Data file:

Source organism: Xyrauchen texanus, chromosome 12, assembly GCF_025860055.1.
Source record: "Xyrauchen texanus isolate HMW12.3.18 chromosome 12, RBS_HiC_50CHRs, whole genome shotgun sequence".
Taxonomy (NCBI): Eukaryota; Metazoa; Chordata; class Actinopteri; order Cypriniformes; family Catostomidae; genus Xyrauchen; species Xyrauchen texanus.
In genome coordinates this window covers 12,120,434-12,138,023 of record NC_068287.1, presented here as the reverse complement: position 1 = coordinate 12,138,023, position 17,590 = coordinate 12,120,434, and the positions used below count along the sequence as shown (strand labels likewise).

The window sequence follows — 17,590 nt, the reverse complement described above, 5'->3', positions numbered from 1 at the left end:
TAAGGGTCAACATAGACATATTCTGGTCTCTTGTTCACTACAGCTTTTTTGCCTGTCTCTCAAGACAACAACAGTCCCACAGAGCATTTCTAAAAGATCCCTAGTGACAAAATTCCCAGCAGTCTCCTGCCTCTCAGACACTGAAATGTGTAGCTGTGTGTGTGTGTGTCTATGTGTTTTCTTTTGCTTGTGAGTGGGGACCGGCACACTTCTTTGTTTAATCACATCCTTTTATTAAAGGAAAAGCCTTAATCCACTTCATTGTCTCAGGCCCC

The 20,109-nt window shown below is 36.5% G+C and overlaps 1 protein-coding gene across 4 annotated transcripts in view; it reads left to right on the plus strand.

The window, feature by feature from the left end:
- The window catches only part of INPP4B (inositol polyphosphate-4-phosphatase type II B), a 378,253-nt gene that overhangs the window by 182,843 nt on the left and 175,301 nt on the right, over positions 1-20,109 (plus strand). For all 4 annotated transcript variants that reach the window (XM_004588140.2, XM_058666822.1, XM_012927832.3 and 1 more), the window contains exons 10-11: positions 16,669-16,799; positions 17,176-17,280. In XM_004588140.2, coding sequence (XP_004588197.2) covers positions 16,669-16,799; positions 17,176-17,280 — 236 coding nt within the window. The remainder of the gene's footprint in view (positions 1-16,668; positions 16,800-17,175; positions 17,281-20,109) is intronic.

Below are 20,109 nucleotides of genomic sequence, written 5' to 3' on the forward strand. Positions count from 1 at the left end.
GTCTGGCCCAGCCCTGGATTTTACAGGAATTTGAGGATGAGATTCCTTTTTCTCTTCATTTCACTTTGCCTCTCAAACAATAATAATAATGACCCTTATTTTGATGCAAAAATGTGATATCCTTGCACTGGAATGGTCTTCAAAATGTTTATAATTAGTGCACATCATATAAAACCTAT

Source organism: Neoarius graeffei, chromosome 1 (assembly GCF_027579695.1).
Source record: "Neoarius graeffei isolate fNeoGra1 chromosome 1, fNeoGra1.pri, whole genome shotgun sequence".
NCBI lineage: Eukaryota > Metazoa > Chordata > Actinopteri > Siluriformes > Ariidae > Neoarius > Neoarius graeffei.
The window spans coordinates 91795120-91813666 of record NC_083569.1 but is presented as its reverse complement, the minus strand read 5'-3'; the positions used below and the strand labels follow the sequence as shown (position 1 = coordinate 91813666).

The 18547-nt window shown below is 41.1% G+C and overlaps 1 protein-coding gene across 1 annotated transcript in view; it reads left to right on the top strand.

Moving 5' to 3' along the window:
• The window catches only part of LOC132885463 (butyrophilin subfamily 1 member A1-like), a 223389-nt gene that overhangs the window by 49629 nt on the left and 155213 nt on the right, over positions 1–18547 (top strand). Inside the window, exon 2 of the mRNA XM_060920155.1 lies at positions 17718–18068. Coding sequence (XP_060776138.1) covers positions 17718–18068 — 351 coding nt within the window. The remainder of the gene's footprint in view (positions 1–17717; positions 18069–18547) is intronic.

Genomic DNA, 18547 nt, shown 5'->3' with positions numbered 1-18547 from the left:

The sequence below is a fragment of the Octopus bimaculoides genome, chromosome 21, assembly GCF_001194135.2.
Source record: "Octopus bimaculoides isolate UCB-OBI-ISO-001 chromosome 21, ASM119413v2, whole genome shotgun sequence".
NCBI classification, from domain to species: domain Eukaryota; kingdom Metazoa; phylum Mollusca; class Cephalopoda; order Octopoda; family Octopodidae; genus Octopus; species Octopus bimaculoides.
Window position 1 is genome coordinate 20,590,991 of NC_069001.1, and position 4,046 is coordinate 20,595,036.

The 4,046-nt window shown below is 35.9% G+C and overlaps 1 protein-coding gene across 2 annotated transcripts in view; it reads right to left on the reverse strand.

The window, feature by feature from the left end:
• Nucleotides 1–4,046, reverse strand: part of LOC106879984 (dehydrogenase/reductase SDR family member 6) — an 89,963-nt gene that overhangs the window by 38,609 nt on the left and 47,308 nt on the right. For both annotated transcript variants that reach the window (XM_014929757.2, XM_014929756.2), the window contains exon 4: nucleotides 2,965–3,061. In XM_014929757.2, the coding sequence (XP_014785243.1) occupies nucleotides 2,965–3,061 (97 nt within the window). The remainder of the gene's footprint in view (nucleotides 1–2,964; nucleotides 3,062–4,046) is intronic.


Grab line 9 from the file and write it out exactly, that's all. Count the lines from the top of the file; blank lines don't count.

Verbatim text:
- The window catches only part of INPP4B (inositol polyphosphate-4-phosphatase type II B), a 378,253-nt gene that overhangs the window by 182,843 nt on the left and 175,301 nt on the right, over positions 1-20,109 (plus strand). For all 4 annotated transcript variants that reach the window (XM_004588140.2, XM_058666822.1, XM_012927832.3 and 1 more), the window contains exons 10-11: positions 16,669-16,799; positions 17,176-17,280. In XM_004588140.2, coding sequence (XP_004588197.2) covers positions 16,669-16,799; positions 17,176-17,280 — 236 coding nt within the window. The remainder of the gene's footprint in view (positions 1-16,668; positions 16,800-17,175; positions 17,281-20,109) is intronic.